"Filling the conscious mind with ideal conceptions is a characteristic of Western theosophy, but not the confrontation with the Shadow and the world of darkness. One does not become enlightened by imagining figures of light, but by making the darkness conscious. The latter procedure, however, is disagreeable, and therefore not popular." ―Carl Gustav Jung
Circumambulation, or the walking in circles around venerated objects and sacred sites, is an ancient ritual found in many spiritual traditions. It is variously known as pradakshina in Hinduism, tawaf in Islam, and kora in Tibetan Buddhism. Kinhin, the clockwise walking meditation practiced in the Japanese Zendo, eschews a central object, and instead focuses on the breath. In Jungian psychology "the circumambulation of the Self," the alchemical path to individuation, is walked symbolically.
While cross cultural, the ceremonial pilgrimage has been relatively absent in the West. In recent years, however, it has found expression in the contemplative practice of walking the labyrinth, especially the celebrated design found at Chartres Cathedral in France. During the Middle Ages, it served as a surrogate pilgrimage to Jerusalem. Today, it fuses the spirit of pilgrimage to sacred sites, Buddhist walking meditation, and archetypal psychology into a single practicum―one that calls out for music to realize its hidden potential.
The music normally associated with the labyrinth favours the slow, the subdued, and the non-rhetorical. Genres such as Gregorian chant, the devotional music of other cultures, and new age music are commonplace. While using the quietistic voice for specific purposes, the music heard on this recording charts an altogether more exigent trajectory. It models the classic rite of passage in its three phases: separation, transition, and incorporation. It considers how the techniques of development, metamorphosis, and evolution―the hard-won armamentarium of Western classical music―can entrain a parallel transformation in the psyche. Implicit in this is the recognition that the mythic journey, the journey toward wholeness, is predicated on the integration of the shadow, the un-lived life, with its attendant challenges. Without obstacles there can be no growth; the labyrinth, when met with inspired facilitation, becomes a singular crucible in which to catalyze it.
Despite its classical roots, what is presented on this recording is not concert music. Its intended utility places it outside the Western classical canon. Hieratikos, for example, could be likened to the sonic driving of shamanic drumming, which is not "percussion music" in the conventional sense, but an auditory horse of a different colour, meant to be ridden by the mind. The guiding principle is that music is internalized differently while walking than when passively ensconced in the concert hall. At the labyrinth, what would otherwise be an aesthetic experience becomes an energetically embodied one (dance is kinetically embodied), to which alternative psychoacoustic cues and protocols apply.
Like the labyrinth and its counterpart the mandala, circularity is the source code of this music. The pieces arrayed here, as well as the larger repertoire from which they are drawn, are all based on a recursive sequence of twelve harmonies that morphs from consonance, through nuanced gradations of dissonance, back to consonance. In its stereotypical aspect it aspires to the condition of such icons as the blues progression and flamenco's Andalusian cadence―primal utterances susceptible of endless elaboration.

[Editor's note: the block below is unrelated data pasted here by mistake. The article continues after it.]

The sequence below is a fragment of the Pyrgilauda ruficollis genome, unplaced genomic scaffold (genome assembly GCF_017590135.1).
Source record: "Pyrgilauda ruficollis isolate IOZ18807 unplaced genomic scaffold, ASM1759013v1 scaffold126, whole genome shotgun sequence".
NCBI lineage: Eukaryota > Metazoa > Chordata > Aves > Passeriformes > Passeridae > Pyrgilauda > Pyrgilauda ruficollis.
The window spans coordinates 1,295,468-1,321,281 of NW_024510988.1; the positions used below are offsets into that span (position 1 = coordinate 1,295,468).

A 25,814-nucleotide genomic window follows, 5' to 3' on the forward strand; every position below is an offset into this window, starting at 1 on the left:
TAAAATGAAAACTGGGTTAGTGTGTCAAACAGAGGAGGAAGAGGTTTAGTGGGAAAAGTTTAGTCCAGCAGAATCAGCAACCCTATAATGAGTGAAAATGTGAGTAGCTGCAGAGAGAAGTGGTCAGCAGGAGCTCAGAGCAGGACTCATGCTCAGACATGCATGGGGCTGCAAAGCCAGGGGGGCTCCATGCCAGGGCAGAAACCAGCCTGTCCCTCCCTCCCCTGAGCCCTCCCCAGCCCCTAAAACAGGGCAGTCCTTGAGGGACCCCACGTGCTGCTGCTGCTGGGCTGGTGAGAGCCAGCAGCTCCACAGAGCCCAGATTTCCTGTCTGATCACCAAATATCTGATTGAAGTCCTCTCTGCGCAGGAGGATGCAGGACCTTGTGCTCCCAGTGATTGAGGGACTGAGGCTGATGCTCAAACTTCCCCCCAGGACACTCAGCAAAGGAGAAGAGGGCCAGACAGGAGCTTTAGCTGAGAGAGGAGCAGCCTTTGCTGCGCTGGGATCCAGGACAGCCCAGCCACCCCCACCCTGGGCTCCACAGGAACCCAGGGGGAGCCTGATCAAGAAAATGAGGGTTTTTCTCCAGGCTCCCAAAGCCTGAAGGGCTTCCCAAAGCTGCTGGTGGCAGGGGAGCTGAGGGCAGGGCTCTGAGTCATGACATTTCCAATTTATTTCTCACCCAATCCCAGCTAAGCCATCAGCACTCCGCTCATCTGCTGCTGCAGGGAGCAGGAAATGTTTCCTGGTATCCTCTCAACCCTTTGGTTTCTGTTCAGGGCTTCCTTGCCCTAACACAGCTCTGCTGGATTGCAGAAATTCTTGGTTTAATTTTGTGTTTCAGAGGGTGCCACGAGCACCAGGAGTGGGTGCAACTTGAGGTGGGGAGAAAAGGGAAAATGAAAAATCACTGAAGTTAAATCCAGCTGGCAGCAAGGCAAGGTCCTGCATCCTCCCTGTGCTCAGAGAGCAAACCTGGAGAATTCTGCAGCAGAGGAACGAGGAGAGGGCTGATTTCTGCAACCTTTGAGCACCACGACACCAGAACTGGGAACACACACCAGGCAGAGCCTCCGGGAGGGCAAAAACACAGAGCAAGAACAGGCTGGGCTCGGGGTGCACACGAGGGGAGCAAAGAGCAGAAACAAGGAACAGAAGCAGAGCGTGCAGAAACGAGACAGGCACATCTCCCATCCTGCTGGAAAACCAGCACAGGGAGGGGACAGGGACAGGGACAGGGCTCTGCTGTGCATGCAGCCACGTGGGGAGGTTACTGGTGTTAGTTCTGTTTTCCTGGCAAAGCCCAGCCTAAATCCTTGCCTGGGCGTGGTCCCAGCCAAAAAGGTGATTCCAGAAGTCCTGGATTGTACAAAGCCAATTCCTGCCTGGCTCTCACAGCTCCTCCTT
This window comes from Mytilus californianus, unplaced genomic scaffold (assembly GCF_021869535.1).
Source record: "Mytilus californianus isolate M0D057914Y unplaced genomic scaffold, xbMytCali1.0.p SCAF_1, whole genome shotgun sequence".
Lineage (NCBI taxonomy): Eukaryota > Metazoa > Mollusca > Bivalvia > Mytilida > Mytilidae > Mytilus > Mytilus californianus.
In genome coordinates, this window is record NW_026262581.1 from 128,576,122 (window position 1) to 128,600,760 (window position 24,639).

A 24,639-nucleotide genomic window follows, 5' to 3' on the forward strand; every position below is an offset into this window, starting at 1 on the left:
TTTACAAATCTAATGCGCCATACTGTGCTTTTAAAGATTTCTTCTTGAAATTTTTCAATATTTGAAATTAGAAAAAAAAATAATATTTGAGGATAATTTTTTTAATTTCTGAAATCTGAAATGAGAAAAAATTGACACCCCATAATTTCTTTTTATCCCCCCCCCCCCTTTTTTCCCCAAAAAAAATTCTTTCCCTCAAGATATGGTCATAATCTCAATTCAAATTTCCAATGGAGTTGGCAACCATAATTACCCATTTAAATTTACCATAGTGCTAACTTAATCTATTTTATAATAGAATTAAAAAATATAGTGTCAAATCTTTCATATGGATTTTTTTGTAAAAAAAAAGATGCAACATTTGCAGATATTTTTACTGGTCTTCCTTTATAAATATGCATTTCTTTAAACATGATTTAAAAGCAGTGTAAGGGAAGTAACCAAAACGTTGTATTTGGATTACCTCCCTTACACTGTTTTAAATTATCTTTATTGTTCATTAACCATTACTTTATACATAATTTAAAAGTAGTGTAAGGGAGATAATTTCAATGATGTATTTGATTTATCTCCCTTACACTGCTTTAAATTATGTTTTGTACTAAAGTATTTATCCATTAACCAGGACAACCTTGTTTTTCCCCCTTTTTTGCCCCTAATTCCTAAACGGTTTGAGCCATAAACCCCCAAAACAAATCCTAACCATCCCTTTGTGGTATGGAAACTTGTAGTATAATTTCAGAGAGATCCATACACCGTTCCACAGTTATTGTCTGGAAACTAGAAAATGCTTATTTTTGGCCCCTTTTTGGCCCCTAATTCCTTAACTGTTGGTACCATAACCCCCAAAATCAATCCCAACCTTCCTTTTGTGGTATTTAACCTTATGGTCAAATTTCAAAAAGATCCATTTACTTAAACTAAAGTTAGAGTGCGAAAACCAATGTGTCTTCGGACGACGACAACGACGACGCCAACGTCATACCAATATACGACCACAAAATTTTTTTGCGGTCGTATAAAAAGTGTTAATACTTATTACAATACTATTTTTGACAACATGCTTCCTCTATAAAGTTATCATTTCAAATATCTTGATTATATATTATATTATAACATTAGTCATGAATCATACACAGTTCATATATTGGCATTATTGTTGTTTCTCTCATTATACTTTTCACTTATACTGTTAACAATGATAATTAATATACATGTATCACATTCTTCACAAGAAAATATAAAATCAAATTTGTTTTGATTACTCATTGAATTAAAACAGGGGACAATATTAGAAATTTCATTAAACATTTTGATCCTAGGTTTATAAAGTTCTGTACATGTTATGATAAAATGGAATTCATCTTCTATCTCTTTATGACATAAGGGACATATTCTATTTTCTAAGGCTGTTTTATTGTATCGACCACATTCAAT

Mysterium is the harmonic formula at its most beguiling, a musical "consensus reality" to be subverted and transmogrified. It bookends the recording in a way reminiscent of the Aria in Bach's Goldberg Variations, a work that famously takes an unassuming harmonic progression on a transcendent voyage of discovery. The salient fact is that the Aria we end with is not the Aria we began with. By virtue of having left home it has changed, and we have changed with it. Thus, in its final piano sextet appearance, Mysterium becomes a litmus test, a means of checking in on ourselves in the wake of what has gone before.
Lungta literally means "windhorse," and refers to a creature in Tibetan mythology. Esoterically, it stands for life force or subtle energy, which, as with the shaman's drum, is the mount on which the mind rides, like a rider on a horse. The pianist extemporizes on the harmonic sequence to raise a wind of delight and power in preparation for the formal enactment to follow.
Hieratikos, the Greek word for sacerdotal or priestly, is the solar plexus of the journey. A vast expansion and intensification of the harmonic sequence, it describes a self-contained arc within the global arc of the recording, the inner sanctum within the temple's larger precincts. The opening meditative induction introduces a shape-shifting traverse through soundscapes sunlit and storm tossed―harmonic fields as states of being. The denouement is liminality, a threshold condition of ambiguity or disorientation that marks the ritual loss of the old identity in preparation for the acquisition of the new one. It is here that music, the sacred geometry of the labyrinth, and the inner work of the labyrinth pilgrims can synergistically meet. The movement concludes with a pacifying reintegration, followed by the return of Mysterium.
This is music for use, in the spirit of the Latin dictum solvitur ambulando: "it is solved by walking." Whether at the Chartres labyrinth, a labyrinth of wilderness trails, a labyrinth of neighbourhood streets . . . or a virtual labyrinth of the mind . . . this is music that embraces challenge and offers a template by which to navigate it.